Or: There’s an Oldsmobile Joke that I Can’t Quite Land . . .
Mister Miracle #2 of 12
W – Tom King
A – Tom Gerads
The last time we really heard from Mister Miracle prior to the King/Gerards revival was close to ten years ago, in the midst of Final Crisis, after Shilo Norman had emerged as the heir to Scott Free’s mantle. I find myself transfixed by this book to a certain degree. To start, Mitch Gerads’ artwork is conversion worthy material for pencil purists. But is isn’t Gerads alone. He and Tom King seem to improve with every issue of every project. In the days of frequent shipping and rotating groups of artists, it is both refreshing and relieving to see a writer/artist team collaborate at such a remarkably consistent rate. I think that the first issue of this Miracle Man maxiseries took many readers off guard. It had a far darker tone than most would have assumed. It also felt tangential to the DC Universe, appearing much more reminiscent of proto-Vertigo/early Vertigo DC Universe releases. I found myself asking the same questions I do when I read those books: “Is this a superhero book?” and “Where does this fit?” Ultimately, neither King nor Gerads are going to answer either query, and the fact that DC is comfortable with that level of ambiguity says a lot about the company’s continued relaxation of its sometimes crippling continuity. That, or it’s just going to all loop back OR function as a major catalyst for an important event. Either way, right? Spoilers after the jump.
Cartoonist – Stan Sakai (backup w. Julie Fuji Sakai)
Cover Colors – Tom Luth
Believe it or not, Usagi Yojimbo turned 30 this year. (Don’t tell him he’s a millennial). When the epic finally wraps, it should enter a fairly unique club. Along with Jeff Smith’s Bone, the Hernandez Brothers’ Love and Rockets, and (yes, fine, begrudgingly) Dave Sim’s Cerebus, Usagi Yojimbo holds a fairly strong claim to the title of definitive creator owned comic. In fact, I would contend it easily beats our two of the other three contendors since Sakai neither sold his creation to Scholastic (no judgement, just a disqualification in this particular barstool debate, though Usagi made his way into our living rooms as part of the extended TMNT cast) nor . . . how should I put this . . . got weird (??) (sorry, Dave). Along with Love and Rockets, Sakai’s commitment is remarkable and consistent.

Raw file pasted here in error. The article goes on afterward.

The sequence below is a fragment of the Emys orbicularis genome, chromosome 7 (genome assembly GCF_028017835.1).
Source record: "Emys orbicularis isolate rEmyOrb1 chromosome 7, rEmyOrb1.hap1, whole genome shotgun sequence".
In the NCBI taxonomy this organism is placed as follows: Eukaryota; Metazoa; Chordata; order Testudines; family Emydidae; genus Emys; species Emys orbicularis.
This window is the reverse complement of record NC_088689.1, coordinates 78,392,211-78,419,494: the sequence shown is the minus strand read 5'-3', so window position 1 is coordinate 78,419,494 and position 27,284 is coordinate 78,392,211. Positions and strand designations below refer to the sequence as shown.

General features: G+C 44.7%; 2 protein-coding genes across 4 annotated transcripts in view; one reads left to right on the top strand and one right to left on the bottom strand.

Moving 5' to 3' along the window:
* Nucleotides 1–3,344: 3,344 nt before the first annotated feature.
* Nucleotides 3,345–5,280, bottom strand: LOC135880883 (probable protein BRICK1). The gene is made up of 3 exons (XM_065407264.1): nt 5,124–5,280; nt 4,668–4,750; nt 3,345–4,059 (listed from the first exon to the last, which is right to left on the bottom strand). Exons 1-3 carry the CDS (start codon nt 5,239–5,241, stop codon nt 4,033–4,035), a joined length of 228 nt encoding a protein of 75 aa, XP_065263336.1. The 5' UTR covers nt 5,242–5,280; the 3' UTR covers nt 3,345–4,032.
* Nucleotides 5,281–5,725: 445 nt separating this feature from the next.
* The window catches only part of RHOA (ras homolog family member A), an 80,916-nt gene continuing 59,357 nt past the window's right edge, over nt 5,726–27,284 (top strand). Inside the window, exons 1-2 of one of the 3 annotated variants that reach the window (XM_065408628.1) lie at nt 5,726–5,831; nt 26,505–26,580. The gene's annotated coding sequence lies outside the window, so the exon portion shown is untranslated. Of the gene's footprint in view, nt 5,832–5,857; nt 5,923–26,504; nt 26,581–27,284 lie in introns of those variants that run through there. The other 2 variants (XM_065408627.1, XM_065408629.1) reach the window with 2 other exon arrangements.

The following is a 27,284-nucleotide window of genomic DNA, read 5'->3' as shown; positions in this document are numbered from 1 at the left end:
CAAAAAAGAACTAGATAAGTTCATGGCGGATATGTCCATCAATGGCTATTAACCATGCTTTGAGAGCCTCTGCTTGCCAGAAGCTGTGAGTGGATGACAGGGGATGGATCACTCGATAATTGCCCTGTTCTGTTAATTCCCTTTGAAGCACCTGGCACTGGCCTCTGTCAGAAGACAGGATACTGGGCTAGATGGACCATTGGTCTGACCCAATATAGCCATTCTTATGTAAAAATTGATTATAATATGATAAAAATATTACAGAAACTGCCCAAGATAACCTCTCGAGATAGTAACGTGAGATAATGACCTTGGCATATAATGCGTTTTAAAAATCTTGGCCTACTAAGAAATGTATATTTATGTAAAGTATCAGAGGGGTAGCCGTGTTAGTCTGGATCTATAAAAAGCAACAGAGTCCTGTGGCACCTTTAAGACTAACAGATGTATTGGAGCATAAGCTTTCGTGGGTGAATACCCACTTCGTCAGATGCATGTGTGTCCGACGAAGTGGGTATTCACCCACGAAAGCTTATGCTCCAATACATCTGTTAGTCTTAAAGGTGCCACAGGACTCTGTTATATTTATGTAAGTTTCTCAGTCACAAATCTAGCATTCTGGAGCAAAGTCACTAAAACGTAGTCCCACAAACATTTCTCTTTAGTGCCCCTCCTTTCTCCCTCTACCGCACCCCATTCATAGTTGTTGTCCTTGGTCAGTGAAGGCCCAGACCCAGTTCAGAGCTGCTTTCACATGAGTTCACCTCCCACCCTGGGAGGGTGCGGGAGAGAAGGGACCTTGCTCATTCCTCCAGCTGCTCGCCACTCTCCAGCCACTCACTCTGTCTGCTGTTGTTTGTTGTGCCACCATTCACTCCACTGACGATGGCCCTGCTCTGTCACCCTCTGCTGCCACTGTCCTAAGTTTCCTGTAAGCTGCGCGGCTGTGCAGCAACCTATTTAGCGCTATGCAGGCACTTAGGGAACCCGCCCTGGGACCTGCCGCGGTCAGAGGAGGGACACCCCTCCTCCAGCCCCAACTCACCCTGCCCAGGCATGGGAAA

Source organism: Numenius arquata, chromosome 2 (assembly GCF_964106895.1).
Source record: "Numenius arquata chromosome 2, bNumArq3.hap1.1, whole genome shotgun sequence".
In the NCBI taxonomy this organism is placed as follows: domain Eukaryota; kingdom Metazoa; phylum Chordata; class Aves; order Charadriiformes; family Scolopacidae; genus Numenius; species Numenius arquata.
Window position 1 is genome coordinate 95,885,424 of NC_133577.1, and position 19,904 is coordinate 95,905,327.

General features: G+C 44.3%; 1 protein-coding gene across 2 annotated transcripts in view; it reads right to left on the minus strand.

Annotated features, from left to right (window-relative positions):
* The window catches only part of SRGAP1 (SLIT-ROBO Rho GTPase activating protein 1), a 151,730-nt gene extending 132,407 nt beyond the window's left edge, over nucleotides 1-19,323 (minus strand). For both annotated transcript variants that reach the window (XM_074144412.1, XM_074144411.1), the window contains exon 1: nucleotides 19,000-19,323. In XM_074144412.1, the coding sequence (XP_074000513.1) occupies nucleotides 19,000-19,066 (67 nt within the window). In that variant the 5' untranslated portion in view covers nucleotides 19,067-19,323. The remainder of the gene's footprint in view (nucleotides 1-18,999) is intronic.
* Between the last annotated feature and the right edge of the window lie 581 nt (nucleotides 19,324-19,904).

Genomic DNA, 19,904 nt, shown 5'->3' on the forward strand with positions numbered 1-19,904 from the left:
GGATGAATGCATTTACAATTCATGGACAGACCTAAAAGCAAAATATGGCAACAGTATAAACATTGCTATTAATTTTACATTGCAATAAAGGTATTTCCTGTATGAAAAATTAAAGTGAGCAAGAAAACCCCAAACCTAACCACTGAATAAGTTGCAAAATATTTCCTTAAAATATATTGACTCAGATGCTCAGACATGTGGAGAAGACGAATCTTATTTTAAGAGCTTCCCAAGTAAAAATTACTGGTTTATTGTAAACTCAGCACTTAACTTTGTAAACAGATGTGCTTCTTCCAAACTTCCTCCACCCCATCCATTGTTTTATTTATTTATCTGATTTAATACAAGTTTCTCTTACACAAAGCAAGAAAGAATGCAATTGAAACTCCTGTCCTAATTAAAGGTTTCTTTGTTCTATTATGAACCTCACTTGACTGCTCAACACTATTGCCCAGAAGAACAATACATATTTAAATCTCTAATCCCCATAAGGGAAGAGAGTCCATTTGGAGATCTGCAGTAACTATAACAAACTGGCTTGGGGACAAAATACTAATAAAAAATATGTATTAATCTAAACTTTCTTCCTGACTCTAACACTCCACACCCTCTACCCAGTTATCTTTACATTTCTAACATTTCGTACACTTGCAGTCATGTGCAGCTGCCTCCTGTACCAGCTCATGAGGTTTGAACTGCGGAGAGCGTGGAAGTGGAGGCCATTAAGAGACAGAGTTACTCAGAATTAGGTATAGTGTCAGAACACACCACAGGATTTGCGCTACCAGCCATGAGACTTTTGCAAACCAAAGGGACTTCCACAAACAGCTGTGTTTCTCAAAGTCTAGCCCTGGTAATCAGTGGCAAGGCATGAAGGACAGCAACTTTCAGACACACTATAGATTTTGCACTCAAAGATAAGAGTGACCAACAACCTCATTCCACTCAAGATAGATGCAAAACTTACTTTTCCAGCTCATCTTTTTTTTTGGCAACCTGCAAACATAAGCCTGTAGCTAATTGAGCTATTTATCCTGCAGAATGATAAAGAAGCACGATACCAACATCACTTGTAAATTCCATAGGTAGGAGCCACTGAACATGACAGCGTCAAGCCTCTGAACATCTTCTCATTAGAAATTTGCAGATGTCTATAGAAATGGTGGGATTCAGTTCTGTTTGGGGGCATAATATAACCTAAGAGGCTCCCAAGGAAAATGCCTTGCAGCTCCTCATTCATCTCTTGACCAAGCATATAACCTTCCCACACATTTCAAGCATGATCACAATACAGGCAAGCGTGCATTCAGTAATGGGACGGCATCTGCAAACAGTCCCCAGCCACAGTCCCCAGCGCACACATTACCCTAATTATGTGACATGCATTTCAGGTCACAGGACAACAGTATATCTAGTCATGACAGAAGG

Full disclosure: I am predisposed to love this book. When I first discovered Mage: The Hero Defined, the second “arc” in Wagner’s opus, I was at a formative position in my life. It was near the end of my freshman year in high school, and I was branching into all things independent. There’s a certain punk-rock or independent spirit about Wagner’s story, and that resonated with me in ways that are beyond qualification. So if I gush, sue me.*
This issue follows on the heels of last month’s zero issue that heralded the return of Kevin Matchstick/Pendragon. If you missed the primer, it’s not going to detract from this issue at all. # 1 is almost entirely exposition, as Kevin and his son, Hugo, (a concept that hits home even more intensely since this book is a collaborative effort between Wagner and his son who serves as colorist) stroll through a park in this new community, seemingly years since the events that conclude “The Hero Defined,” tempting fate with proclamations of contentedness.
This is a difficult issue. I mean that qualification to explain both composition and analysis. The last Mage series debuted ten years ago. A key demographic had yet to pick up comics at that point. Stretching back even further, the series first launched under the auspices of Comico in 1986. There’s a significant chunk of that fanbase who may have left comics. Wagner thus has a bit of a dilemma to encounter. He is a comics maverick, to an extent. He more or less follows his own lead, and he approaches projects with a unique perspective. That having been said, he needs to do something to appeal to a new reader. It is a #1 issue after all.